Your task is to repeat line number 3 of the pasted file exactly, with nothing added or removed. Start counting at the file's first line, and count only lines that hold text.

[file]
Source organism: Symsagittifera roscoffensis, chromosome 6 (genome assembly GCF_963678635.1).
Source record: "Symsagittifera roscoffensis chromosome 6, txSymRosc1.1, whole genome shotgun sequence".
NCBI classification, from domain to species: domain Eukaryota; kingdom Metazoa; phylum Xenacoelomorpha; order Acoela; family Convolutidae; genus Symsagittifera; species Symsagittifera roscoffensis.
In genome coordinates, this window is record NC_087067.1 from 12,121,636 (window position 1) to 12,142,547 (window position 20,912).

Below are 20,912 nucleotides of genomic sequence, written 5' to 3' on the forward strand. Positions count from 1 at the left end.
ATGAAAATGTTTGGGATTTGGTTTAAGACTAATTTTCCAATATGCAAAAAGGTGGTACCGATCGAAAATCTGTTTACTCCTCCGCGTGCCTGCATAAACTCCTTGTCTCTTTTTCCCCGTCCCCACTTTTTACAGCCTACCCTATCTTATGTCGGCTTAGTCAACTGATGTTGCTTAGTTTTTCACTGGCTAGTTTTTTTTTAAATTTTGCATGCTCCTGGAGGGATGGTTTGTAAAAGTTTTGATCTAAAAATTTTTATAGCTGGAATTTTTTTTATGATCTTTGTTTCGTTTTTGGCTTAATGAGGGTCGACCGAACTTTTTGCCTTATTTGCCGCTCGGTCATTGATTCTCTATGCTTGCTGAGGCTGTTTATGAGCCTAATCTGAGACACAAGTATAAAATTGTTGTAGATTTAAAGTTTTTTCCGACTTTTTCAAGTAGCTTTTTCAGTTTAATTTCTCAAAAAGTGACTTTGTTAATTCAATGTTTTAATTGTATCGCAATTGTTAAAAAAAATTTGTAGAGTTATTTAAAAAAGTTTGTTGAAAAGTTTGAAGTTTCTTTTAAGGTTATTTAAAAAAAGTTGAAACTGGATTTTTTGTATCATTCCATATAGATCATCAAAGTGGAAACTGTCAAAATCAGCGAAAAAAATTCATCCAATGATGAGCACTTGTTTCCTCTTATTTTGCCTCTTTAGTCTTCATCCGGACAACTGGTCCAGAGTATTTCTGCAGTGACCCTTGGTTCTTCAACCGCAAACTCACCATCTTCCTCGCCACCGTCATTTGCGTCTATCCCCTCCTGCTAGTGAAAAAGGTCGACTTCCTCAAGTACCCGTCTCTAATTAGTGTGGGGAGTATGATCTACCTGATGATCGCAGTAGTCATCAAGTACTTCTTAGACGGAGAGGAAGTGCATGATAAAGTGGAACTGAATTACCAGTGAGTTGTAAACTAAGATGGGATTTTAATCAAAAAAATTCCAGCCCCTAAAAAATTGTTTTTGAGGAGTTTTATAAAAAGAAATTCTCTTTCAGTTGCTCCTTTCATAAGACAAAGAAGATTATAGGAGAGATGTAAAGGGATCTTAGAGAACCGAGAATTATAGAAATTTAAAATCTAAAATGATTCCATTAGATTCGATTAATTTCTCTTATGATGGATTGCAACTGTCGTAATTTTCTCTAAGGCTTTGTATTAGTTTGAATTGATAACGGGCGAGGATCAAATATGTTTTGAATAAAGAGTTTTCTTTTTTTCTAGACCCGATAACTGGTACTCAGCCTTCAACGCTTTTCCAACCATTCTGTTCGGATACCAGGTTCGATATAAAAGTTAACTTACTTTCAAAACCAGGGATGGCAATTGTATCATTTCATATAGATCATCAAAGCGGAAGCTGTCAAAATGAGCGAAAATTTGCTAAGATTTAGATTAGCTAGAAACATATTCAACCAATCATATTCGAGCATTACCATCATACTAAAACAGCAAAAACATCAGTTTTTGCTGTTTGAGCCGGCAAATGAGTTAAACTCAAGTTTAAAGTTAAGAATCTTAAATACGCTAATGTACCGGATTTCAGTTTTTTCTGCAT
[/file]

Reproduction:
NCBI classification, from domain to species: domain Eukaryota; kingdom Metazoa; phylum Xenacoelomorpha; order Acoela; family Convolutidae; genus Symsagittifera; species Symsagittifera roscoffensis.